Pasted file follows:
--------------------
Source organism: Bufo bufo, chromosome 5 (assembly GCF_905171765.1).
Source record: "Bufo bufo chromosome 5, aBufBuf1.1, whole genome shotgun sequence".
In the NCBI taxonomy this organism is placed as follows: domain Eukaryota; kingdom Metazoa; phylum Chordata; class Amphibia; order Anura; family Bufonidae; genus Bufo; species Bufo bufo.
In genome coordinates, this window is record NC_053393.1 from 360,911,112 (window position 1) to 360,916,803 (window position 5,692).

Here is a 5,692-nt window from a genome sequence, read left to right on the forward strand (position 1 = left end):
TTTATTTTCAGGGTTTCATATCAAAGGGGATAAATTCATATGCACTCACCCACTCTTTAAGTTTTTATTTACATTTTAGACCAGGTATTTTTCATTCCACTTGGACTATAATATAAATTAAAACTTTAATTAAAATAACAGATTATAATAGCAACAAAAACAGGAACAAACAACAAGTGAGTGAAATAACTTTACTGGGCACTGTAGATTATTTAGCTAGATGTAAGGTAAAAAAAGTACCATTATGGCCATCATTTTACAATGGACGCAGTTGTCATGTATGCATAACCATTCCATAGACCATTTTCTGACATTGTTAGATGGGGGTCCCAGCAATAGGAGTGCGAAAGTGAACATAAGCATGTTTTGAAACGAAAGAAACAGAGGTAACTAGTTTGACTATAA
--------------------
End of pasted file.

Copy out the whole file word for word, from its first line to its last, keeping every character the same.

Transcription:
Source organism: Bufo bufo, chromosome 5 (assembly GCF_905171765.1).
Source record: "Bufo bufo chromosome 5, aBufBuf1.1, whole genome shotgun sequence".
In the NCBI taxonomy this organism is placed as follows: domain Eukaryota; kingdom Metazoa; phylum Chordata; class Amphibia; order Anura; family Bufonidae; genus Bufo; species Bufo bufo.
In genome coordinates, this window is record NC_053393.1 from 360,911,112 (window position 1) to 360,916,803 (window position 5,692).

Here is a 5,692-nt window from a genome sequence, read left to right on the forward strand (position 1 = left end):
TTTATTTTCAGGGTTTCATATCAAAGGGGATAAATTCATATGCACTCACCCACTCTTTAAGTTTTTATTTACATTTTAGACCAGGTATTTTTCATTCCACTTGGACTATAATATAAATTAAAACTTTAATTAAAATAACAGATTATAATAGCAACAAAAACAGGAACAAACAACAAGTGAGTGAAATAACTTTACTGGGCACTGTAGATTATTTAGCTAGATGTAAGGTAAAAAAAGTACCATTATGGCCATCATTTTACAATGGACGCAGTTGTCATGTATGCATAACCATTCCATAGACCATTTTCTGACATTGTTAGATGGGGGTCCCAGCAATAGGAGTGCGAAAGTGAACATAAGCATGTTTTGAAACGAAAGAAACAGAGGTAACTAGTTTGACTATAA